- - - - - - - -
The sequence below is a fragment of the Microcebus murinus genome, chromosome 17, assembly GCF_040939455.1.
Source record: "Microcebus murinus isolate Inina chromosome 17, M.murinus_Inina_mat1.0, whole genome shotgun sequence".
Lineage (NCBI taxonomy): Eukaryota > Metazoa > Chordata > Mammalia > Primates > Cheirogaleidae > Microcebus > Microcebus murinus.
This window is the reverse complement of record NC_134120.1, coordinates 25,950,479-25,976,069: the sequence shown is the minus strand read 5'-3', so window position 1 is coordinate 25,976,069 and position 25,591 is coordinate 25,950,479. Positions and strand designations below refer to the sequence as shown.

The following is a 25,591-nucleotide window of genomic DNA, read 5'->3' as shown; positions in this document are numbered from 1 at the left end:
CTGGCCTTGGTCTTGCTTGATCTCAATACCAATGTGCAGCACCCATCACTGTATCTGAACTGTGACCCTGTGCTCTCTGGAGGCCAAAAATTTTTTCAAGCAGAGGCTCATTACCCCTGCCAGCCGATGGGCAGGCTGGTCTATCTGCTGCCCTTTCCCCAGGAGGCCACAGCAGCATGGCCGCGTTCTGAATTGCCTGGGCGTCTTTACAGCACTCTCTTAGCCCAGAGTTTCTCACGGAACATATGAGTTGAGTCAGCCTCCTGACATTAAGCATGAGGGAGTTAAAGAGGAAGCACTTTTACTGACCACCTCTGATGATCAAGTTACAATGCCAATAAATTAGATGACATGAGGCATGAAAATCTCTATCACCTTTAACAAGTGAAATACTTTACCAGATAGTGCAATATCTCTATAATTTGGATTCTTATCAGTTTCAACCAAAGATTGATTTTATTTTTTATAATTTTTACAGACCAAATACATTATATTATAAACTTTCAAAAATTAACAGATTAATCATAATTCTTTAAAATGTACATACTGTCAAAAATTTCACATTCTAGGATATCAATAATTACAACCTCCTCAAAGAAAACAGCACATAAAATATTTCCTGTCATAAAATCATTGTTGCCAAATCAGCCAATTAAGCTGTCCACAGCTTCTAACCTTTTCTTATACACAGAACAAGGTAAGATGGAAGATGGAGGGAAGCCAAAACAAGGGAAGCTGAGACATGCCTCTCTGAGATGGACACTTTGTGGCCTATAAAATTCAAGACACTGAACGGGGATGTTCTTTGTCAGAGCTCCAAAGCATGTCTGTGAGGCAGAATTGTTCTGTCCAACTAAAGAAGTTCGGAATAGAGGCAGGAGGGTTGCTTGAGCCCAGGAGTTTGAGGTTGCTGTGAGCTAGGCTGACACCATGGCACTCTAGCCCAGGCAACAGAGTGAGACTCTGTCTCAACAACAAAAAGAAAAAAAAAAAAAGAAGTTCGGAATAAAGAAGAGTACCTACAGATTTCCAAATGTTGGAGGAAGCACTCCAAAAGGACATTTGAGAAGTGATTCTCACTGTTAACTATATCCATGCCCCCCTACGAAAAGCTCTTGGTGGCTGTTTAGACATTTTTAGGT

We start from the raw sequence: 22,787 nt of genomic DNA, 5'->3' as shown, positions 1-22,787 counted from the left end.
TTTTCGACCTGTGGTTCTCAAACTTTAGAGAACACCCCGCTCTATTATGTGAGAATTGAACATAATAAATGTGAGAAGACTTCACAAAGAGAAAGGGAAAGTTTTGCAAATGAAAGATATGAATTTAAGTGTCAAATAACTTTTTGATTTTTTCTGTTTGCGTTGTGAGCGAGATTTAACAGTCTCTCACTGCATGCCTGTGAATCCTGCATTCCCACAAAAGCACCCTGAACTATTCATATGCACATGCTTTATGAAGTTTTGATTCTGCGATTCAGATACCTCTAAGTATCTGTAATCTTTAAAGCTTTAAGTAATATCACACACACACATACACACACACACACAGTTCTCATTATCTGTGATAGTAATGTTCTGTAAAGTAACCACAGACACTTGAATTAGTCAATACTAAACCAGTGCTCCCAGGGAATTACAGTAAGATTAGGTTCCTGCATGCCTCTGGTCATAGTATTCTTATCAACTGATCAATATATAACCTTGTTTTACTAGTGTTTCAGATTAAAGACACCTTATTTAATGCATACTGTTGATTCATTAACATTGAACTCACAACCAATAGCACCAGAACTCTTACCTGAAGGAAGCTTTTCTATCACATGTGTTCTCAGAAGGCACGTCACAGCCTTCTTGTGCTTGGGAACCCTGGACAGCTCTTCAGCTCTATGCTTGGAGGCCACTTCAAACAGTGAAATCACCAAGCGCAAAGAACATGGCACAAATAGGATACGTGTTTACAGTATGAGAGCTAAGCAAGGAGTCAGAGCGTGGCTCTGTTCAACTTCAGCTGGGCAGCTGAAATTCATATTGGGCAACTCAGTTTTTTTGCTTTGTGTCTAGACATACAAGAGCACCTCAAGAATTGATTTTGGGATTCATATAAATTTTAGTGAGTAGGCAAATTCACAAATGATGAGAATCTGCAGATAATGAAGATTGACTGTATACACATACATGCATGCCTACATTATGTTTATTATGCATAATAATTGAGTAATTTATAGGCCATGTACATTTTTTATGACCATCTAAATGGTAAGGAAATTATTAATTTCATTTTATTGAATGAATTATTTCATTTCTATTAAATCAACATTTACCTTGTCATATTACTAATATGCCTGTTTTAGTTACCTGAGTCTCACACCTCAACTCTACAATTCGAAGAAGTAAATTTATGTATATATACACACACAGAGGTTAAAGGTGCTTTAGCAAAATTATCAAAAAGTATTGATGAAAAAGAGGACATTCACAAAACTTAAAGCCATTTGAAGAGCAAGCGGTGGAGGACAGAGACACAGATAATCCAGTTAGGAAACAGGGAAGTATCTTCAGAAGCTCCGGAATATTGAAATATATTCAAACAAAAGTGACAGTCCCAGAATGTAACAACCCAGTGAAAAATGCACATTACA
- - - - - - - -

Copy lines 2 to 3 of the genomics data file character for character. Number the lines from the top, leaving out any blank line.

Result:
Source record: "Microcebus murinus isolate Inina chromosome 17, M.murinus_Inina_mat1.0, whole genome shotgun sequence".
Lineage (NCBI taxonomy): Eukaryota > Metazoa > Chordata > Mammalia > Primates > Cheirogaleidae > Microcebus > Microcebus murinus.